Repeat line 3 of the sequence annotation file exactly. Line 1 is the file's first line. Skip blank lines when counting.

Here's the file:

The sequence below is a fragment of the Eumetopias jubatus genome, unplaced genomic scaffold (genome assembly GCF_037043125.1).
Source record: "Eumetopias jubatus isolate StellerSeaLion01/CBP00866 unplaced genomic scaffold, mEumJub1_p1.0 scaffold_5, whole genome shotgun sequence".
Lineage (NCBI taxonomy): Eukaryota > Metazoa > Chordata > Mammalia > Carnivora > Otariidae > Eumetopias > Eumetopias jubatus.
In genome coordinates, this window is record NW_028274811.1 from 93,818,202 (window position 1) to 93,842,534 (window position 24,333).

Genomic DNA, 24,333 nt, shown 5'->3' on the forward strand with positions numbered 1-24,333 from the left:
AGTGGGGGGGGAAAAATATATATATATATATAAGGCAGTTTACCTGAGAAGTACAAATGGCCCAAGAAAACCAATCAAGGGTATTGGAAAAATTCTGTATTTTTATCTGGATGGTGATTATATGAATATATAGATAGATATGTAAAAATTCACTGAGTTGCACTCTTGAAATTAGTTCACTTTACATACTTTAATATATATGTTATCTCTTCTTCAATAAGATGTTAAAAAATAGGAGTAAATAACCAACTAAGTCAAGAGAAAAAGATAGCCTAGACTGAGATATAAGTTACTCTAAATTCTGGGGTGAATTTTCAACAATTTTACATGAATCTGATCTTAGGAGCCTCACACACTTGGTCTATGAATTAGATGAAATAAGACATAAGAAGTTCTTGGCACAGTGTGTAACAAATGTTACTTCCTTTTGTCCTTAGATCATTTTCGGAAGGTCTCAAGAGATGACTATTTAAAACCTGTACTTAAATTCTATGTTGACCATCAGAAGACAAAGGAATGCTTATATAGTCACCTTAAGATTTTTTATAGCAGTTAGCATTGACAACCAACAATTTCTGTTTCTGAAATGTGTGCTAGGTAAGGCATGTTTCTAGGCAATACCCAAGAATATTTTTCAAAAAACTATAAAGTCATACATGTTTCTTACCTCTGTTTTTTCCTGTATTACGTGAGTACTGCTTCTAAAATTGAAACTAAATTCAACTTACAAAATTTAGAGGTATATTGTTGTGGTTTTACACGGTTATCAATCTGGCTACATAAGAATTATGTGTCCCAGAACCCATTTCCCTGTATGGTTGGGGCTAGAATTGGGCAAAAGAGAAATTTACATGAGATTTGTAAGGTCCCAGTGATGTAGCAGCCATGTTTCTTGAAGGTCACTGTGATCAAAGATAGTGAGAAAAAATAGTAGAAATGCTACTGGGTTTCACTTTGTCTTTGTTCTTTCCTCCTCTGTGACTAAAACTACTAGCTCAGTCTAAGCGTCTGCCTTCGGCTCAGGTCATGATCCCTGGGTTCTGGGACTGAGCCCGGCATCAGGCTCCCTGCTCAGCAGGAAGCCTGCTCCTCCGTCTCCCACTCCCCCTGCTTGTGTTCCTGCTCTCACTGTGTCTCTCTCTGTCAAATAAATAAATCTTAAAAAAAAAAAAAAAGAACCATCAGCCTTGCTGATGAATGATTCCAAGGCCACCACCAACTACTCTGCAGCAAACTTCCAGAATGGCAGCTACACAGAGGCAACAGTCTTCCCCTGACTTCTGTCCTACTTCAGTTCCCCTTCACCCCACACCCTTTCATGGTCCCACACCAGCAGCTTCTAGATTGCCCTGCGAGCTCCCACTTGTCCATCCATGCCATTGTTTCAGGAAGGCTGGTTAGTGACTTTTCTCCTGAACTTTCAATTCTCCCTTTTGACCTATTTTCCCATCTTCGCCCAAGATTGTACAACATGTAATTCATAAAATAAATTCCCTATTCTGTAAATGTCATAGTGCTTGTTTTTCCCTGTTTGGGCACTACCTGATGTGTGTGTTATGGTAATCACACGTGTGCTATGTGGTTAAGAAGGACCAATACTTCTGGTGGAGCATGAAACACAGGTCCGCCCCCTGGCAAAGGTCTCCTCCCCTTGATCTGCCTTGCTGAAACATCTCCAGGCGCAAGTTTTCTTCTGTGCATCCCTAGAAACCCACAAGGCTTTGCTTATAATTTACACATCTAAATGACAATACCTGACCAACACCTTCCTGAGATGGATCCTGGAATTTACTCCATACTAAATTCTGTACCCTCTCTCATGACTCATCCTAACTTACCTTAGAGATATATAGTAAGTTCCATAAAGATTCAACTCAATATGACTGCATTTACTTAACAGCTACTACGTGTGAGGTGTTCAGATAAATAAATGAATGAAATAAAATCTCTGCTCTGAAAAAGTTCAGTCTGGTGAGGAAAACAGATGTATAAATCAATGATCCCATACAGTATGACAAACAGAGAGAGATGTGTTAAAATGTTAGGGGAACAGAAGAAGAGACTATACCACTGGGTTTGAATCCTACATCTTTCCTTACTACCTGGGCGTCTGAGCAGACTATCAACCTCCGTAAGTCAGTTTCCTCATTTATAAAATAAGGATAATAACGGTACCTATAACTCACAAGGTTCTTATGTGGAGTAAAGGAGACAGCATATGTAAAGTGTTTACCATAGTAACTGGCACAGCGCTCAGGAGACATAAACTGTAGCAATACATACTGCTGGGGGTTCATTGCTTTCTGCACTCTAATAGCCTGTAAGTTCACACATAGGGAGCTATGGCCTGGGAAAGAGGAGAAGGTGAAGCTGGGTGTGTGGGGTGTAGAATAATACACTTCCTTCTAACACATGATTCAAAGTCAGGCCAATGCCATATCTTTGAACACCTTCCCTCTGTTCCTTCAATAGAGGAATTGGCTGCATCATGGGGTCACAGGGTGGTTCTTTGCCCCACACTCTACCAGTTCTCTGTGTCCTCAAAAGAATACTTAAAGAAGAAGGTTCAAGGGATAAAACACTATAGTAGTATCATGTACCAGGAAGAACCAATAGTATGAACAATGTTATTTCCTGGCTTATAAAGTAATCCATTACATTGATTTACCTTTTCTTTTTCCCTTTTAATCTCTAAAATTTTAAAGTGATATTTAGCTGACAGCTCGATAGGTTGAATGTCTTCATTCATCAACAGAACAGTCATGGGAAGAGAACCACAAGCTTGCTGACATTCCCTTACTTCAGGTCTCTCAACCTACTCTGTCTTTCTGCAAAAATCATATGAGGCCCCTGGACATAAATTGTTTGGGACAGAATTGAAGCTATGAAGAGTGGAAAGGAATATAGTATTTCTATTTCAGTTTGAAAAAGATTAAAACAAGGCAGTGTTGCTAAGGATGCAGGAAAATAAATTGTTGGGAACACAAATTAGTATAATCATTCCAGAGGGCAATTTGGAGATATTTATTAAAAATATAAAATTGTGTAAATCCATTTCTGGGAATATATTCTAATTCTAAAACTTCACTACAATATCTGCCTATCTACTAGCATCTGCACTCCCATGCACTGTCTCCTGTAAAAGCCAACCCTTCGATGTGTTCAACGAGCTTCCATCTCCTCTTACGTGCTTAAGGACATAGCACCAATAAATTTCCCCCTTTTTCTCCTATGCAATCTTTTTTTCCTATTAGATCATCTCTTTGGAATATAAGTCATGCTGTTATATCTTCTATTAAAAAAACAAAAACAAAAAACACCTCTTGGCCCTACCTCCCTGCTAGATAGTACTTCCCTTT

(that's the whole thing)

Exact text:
Lineage (NCBI taxonomy): Eukaryota > Metazoa > Chordata > Mammalia > Carnivora > Otariidae > Eumetopias > Eumetopias jubatus.